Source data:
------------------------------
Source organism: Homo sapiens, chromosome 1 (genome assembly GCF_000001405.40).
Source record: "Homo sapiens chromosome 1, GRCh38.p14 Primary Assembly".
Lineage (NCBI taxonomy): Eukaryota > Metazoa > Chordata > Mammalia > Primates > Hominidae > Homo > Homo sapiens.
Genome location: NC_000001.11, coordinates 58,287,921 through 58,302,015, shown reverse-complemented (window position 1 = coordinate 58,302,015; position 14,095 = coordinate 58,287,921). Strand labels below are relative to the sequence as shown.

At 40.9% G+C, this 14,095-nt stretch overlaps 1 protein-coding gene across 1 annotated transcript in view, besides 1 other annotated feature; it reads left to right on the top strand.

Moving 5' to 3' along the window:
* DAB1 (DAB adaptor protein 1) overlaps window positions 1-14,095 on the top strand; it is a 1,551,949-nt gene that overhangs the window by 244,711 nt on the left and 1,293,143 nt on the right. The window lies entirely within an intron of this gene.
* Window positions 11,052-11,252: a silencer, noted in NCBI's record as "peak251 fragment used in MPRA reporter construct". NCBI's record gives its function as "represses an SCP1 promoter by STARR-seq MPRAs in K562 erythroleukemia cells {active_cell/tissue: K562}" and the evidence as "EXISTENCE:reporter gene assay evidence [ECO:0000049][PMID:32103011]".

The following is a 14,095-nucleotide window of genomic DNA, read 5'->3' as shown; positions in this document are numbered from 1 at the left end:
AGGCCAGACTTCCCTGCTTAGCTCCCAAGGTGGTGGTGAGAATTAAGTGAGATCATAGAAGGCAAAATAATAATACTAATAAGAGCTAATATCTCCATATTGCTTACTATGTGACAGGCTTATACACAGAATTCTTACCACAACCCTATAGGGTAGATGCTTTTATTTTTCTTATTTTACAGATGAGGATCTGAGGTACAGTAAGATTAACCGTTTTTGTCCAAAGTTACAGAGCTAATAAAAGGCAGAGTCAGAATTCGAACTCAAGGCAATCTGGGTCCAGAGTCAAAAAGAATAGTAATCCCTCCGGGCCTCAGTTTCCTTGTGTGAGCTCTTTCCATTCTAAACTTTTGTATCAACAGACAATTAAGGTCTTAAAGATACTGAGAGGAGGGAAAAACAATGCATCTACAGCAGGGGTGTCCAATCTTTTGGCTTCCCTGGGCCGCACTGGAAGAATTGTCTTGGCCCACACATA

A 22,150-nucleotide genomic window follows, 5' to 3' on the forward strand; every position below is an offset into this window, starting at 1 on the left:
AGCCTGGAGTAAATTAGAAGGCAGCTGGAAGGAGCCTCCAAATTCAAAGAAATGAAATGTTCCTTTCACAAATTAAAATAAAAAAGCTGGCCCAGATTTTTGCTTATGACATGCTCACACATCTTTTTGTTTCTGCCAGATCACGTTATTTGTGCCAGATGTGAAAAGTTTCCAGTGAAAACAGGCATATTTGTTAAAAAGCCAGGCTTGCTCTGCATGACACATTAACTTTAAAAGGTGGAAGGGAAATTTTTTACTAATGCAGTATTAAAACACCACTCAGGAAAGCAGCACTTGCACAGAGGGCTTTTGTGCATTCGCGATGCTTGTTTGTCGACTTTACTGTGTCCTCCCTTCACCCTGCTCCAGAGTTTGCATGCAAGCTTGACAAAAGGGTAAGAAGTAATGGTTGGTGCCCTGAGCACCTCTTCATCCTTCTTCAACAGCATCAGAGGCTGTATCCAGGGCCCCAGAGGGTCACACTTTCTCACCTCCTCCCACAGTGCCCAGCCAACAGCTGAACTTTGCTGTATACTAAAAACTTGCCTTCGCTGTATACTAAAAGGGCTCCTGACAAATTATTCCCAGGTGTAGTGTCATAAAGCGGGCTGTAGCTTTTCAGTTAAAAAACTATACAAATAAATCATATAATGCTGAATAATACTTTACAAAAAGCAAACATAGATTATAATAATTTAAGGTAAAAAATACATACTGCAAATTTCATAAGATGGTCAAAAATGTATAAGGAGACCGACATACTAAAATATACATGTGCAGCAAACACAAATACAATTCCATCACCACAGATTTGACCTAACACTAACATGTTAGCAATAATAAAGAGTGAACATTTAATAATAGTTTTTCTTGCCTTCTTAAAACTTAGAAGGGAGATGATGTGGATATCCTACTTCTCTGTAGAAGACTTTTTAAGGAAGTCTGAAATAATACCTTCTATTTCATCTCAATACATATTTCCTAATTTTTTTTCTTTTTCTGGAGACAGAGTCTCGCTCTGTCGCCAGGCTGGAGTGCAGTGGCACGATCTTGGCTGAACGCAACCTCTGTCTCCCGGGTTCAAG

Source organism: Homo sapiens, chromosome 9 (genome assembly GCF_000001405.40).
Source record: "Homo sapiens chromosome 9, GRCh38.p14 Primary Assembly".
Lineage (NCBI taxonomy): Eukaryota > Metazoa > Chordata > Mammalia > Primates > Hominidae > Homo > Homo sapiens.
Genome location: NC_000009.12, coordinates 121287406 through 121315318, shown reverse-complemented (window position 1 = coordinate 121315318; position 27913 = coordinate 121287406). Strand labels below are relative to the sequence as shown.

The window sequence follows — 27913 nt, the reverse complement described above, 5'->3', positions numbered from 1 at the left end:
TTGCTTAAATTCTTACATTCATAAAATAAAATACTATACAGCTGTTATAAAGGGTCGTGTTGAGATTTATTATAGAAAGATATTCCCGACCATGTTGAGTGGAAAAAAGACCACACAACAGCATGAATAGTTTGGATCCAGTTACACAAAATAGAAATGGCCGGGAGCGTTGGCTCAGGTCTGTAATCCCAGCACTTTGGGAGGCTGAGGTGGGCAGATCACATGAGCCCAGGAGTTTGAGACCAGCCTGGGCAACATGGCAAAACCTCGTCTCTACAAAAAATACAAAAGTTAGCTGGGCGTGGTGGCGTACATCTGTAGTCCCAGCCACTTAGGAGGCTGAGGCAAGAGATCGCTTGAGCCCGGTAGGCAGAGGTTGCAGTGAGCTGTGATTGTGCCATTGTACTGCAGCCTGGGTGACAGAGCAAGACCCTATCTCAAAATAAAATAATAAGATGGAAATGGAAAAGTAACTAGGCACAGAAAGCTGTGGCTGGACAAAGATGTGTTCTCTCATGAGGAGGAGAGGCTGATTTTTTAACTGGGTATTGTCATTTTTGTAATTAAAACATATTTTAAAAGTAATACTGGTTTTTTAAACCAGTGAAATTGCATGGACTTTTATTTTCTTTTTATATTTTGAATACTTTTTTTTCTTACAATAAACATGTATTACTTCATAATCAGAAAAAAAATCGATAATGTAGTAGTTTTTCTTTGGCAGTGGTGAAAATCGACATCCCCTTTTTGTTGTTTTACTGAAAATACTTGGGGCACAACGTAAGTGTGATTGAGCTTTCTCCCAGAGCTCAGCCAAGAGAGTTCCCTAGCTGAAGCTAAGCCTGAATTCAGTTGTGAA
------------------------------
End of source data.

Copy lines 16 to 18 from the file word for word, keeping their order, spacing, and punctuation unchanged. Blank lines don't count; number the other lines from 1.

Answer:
Genome location: NC_000009.12, coordinates 121287406 through 121315318, shown reverse-complemented (window position 1 = coordinate 121315318; position 27913 = coordinate 121287406). Strand labels below are relative to the sequence as shown.

The window sequence follows — 27913 nt, the reverse complement described above, 5'->3', positions numbered from 1 at the left end:
TTGCTTAAATTCTTACATTCATAAAATAAAATACTATACAGCTGTTATAAAGGGTCGTGTTGAGATTTATTATAGAAAGATATTCCCGACCATGTTGAGTGGAAAAAAGACCACACAACAGCATGAATAGTTTGGATCCAGTTACACAAAATAGAAATGGCCGGGAGCGTTGGCTCAGGTCTGTAATCCCAGCACTTTGGGAGGCTGAGGTGGGCAGATCACATGAGCCCAGGAGTTTGAGACCAGCCTGGGCAACATGGCAAAACCTCGTCTCTACAAAAAATACAAAAGTTAGCTGGGCGTGGTGGCGTACATCTGTAGTCCCAGCCACTTAGGAGGCTGAGGCAAGAGATCGCTTGAGCCCGGTAGGCAGAGGTTGCAGTGAGCTGTGATTGTGCCATTGTACTGCAGCCTGGGTGACAGAGCAAGACCCTATCTCAAAATAAAATAATAAGATGGAAATGGAAAAGTAACTAGGCACAGAAAGCTGTGGCTGGACAAAGATGTGTTCTCTCATGAGGAGGAGAGGCTGATTTTTTAACTGGGTATTGTCATTTTTGTAATTAAAACATATTTTAAAAGTAATACTGGTTTTTTAAACCAGTGAAATTGCATGGACTTTTATTTTCTTTTTATATTTTGAATACTTTTTTTTCTTACAATAAACATGTATTACTTCATAATCAGAAAAAAAATCGATAATGTAGTAGTTTTTCTTTGGCAGTGGTGAAAATCGACATCCCCTTTTTGTTGTTTTACTGAAAATACTTGGGGCACAACGTAAGTGTGATTGAGCTTTCTCCCAGAGCTCAGCCAAGAGAGTTCCCTAGCTGAAGCTAAGCCTGAATTCAGTTGTGAA